LANSING, Mich. (WOOD) — The Michigan Senate has approved the tax plan designed by Democrats, who are now trying to work around the Legislature’s immediate effect rules to implement their plan right away.

The Senate voted Thursday afternoon to approve the package, which eliminates the retirement tax, expands the working families tax credit (formerly known as the earned income tax credit) and sends $180 inflation relief checks to taxpayers.

A second vote to give the bill immediate effect, which requires a two-thirds vote, failed.

Democrats are now considering resolutions that would suspend immediate effect rules so they could implement the tax plan right away.

Michigan Democrats, who hold both chambers of the state Legislature for the first time in decades, tried to push the tax package through last week, but they were stymied by political maneuvering from Republicans.

On Feb. 9, Democrats passed the measure in the House when they opened the voting board for a matter of seconds and then closed it once the minimum number of aye votes were in, leaving nay votes to vote by voice. The message was then sent to the Senate that afternoon, but Republicans were ready. When Democrats went into caucus, Republicans adjourned the Senate and went home, effectively delaying the vote.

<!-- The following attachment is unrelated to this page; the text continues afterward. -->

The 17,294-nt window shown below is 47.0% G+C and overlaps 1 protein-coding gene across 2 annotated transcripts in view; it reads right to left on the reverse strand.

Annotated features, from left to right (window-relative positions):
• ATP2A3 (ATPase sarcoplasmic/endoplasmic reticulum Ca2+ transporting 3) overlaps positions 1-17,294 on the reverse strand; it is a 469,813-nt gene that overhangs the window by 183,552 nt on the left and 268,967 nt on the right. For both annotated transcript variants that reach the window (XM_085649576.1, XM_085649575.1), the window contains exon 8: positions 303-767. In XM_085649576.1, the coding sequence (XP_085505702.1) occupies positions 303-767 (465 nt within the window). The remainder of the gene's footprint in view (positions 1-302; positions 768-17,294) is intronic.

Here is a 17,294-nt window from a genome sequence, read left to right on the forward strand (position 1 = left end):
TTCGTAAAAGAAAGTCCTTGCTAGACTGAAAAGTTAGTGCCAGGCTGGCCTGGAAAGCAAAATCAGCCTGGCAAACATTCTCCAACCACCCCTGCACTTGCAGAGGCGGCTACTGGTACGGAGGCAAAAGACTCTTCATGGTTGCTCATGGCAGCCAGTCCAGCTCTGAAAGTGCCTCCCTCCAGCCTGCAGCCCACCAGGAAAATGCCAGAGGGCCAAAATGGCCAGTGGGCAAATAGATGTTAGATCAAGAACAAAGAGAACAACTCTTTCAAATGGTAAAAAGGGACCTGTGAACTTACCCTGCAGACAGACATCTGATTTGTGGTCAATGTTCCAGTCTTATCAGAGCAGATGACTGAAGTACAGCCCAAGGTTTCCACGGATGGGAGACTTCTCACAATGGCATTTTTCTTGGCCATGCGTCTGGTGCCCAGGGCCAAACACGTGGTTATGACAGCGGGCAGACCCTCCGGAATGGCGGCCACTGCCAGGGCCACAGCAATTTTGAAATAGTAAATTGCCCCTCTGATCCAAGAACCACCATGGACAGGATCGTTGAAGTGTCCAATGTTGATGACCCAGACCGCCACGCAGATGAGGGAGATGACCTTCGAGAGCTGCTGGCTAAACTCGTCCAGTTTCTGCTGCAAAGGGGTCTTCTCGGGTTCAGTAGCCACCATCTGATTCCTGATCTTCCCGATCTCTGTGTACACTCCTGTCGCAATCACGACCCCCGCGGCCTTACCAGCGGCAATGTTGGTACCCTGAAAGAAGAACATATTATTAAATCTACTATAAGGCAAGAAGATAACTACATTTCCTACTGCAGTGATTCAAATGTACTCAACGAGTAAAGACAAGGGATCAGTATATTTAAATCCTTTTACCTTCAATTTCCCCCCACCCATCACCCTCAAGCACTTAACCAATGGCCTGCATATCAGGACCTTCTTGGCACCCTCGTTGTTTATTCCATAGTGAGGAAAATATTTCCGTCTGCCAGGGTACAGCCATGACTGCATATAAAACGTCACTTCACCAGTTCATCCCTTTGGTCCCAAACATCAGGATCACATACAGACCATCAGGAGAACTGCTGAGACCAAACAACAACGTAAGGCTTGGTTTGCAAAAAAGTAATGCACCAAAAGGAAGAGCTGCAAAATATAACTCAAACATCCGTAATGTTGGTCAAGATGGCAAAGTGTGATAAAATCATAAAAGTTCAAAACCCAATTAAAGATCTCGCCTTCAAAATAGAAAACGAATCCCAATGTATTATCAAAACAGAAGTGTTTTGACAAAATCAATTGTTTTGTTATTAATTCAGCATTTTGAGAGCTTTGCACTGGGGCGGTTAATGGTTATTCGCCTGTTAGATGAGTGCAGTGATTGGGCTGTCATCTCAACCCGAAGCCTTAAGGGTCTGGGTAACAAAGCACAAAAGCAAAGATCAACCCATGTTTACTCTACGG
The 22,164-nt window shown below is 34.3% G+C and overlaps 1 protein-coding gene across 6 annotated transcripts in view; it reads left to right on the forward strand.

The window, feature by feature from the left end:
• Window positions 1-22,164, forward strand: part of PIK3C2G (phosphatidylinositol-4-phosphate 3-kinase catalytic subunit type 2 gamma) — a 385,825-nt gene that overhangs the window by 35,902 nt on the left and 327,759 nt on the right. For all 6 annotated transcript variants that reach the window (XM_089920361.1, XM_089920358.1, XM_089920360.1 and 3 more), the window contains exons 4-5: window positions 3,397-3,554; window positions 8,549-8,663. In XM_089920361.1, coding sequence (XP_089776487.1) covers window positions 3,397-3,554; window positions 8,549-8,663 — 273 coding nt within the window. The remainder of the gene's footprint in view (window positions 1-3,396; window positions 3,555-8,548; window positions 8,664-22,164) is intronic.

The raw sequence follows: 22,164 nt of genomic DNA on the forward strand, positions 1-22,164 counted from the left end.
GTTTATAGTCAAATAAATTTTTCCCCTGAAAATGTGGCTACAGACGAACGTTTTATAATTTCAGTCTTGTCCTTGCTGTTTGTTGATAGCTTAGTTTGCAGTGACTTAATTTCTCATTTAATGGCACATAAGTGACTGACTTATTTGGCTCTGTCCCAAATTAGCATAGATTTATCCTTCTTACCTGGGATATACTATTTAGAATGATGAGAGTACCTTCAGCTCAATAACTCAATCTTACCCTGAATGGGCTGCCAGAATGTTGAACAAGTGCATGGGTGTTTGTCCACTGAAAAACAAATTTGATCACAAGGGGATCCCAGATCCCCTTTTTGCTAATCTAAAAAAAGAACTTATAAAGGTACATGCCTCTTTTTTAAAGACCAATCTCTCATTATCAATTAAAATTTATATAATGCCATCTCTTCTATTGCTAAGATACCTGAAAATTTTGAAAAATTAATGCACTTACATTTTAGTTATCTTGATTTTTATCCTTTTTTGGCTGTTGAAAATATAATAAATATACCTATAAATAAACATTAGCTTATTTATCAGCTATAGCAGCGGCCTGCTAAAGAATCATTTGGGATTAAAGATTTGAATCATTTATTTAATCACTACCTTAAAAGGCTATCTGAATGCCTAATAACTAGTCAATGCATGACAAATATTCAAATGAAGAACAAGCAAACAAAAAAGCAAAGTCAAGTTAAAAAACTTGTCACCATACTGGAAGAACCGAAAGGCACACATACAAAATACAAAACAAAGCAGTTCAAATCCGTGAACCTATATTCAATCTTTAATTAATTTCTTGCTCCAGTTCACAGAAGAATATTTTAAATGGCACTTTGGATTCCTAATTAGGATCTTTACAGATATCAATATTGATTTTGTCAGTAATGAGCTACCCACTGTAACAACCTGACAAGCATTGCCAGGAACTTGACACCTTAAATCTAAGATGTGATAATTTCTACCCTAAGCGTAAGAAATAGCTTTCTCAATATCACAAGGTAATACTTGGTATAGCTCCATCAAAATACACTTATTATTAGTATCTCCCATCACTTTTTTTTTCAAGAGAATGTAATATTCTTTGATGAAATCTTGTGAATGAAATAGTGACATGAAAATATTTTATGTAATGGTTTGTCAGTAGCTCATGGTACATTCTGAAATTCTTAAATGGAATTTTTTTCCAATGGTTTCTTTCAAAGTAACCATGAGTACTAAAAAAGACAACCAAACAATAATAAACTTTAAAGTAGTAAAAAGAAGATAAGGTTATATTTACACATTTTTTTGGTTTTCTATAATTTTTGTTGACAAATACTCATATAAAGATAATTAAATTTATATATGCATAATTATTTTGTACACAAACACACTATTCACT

The main sticking point for Republicans is how Democrats have reorganized yearly spending to prevent the automatic implementation of an income tax reduction. They’re sending $800 million to last year’s books to pay for the inflation relief checks, preventing the state surplus from reaching the point that would trigger the income tax rollback.

Republicans call it a bookkeeping gimmick. Democrats say their plan will give more money back to taxpayers.